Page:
Two tracks destined to live well together as they focus on the follow up twin emotions to shock, known as rage and anger. Jon Sykes shows off his considerable bass guitar skills on the thus punkier "Take Your Shot" , a gallant compulsion to defend the principles behind civilized behavior by fighting back, at least with words and with imperative music. The competing hard and soft voices demonstrate clearly the deep discord and the ripping confusion, a nasty guitar slaying the beast of despondence. "It's time to make your move. Oh Yeah!". Its roommate is the equally blustery "Fend For Yourself", a clear message of survival from above, from the heavens that rule all of our fears. Terrific Harrison shuffle, an effervescent beat to liven up the soporific voice that 'never looks back", a charming clarinet solo from Supertramper John Anthony Helliwell, a kaleidoscope of simple mosaics that firmly anchor the survival mode message.

But what comes next is the true slayer of the beast of indifference, "The Final Thing On My Mind" is a masterpiece of prog, period! Mournfully melancholic, it exudes a universe where pain is transmitted within a vessel of delirious music, superbly crafted and emotionally intense. The lyrics here play a preponderant role, recalling a story of love that turned into pain and into heartbreak, a crushing admonition ultimately, acquiescence and then survival. Ughh! I can relate having my love walk away into silence, a few months ago. Not a good feeling, being so suddenly alone. So when these words hit home, I can smile and pray for salvation. "Every waking dawn it's you I see, coming back to me". Musically, its breathtaking, a very swooning entrance with an almost minimalist arrangement, pushed by the masterful Gavin Harrison's humble and yet relentless pummel. At the four minute mark, it falls into a magnificent atmospheric pool of deep ambiance, crushingly slow "Everything you did is a part of me, ripped apart from me" as mentioned already by my colleague mellotronstorm. I can feel it and I know John can too. We survive, as best we can until a new sun comes into our existence. The most beautiful melody slowly emerges from the mist, delicately caressed by a forlorn piano motif, a gut-wrenching guitar solo trails but somehow this is all very comforting. A witness to agony, we all commiserate.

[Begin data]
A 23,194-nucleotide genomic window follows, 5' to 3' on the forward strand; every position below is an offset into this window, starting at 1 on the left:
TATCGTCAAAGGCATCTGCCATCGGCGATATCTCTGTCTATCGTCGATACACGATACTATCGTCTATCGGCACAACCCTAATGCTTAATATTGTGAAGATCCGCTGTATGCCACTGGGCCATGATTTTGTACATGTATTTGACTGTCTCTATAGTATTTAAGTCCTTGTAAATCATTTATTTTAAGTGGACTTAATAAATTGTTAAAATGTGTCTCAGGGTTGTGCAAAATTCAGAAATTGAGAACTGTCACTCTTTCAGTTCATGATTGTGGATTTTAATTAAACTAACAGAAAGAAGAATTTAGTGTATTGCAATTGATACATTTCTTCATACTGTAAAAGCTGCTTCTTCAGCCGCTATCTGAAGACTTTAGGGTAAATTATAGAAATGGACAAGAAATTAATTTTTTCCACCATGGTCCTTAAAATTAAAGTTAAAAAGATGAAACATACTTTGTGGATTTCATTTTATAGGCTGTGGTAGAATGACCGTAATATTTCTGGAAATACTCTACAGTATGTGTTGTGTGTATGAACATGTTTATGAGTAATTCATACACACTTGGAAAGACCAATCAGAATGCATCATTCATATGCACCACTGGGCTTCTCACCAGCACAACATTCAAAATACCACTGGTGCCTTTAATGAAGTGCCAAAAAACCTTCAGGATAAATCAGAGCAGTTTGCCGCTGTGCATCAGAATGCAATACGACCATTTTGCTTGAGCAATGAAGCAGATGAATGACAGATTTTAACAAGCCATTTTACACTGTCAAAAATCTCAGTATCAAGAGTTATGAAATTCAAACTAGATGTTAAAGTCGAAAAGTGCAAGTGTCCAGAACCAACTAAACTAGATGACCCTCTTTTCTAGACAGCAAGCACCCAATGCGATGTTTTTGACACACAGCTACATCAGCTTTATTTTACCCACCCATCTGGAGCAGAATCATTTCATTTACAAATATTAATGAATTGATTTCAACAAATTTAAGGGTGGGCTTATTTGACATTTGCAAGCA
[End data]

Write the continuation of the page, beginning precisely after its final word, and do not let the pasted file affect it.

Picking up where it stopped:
The dexterously woven "Where we Stood" ends this magnificent opus, not on a positive note but rather a long look back at what once was and not anymore. A memory, a reminder of "such a beautiful feeling", scorched by a stunning but short guitar outburst.

Need to say something about the artwork, part and parcel of that fabulous No-Man album "Wild Opera" that featured vintage 60s 'America is Great' pictures, courtesy of Beech. A family wretchedly waiting for the encounter of the last kind, searching for a missing father, a missing man, lost somewhere on the upper slopes of desolation. "Your Wilderness" is also a crowning achievement for the man who should be hailed as among the very best talented drummers in the world, which is permanently seared into the grooves with stellar stick work that should impress every stripe of music fandom. He makes Bruce Soord's at times demanding music shine. Their finest album ever and maybe a permanent monument to 2016 prog, who knows? Well, not quite true, Donald Trump knows everything! But I digress. Number 1, I say!

5 Our wastelands

tszirmay | 5/5 |